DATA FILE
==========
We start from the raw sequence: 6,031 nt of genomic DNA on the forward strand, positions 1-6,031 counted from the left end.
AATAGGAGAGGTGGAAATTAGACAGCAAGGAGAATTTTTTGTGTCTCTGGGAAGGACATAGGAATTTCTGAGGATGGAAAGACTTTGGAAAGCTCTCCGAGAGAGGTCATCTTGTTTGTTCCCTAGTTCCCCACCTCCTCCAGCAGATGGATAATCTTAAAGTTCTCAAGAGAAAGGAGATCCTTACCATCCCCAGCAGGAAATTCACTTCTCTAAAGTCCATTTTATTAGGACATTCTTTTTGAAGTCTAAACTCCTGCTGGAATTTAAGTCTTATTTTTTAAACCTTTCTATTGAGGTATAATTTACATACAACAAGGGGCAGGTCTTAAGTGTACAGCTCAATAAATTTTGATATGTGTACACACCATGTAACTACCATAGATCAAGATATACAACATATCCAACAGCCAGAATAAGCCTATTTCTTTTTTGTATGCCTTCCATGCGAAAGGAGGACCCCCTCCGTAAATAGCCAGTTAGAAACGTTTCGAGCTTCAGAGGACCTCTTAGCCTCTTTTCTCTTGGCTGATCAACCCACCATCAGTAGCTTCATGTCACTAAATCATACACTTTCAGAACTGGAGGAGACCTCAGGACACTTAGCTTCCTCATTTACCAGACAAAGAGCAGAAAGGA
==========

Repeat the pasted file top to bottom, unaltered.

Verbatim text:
We start from the raw sequence: 6,031 nt of genomic DNA on the forward strand, positions 1-6,031 counted from the left end.
AATAGGAGAGGTGGAAATTAGACAGCAAGGAGAATTTTTTGTGTCTCTGGGAAGGACATAGGAATTTCTGAGGATGGAAAGACTTTGGAAAGCTCTCCGAGAGAGGTCATCTTGTTTGTTCCCTAGTTCCCCACCTCCTCCAGCAGATGGATAATCTTAAAGTTCTCAAGAGAAAGGAGATCCTTACCATCCCCAGCAGGAAATTCACTTCTCTAAAGTCCATTTTATTAGGACATTCTTTTTGAAGTCTAAACTCCTGCTGGAATTTAAGTCTTATTTTTTAAACCTTTCTATTGAGGTATAATTTACATACAACAAGGGGCAGGTCTTAAGTGTACAGCTCAATAAATTTTGATATGTGTACACACCATGTAACTACCATAGATCAAGATATACAACATATCCAACAGCCAGAATAAGCCTATTTCTTTTTTGTATGCCTTCCATGCGAAAGGAGGACCCCCTCCGTAAATAGCCAGTTAGAAACGTTTCGAGCTTCAGAGGACCTCTTAGCCTCTTTTCTCTTGGCTGATCAACCCACCATCAGTAGCTTCATGTCACTAAATCATACACTTTCAGAACTGGAGGAGACCTCAGGACACTTAGCTTCCTCATTTACCAGACAAAGAGCAGAAAGGA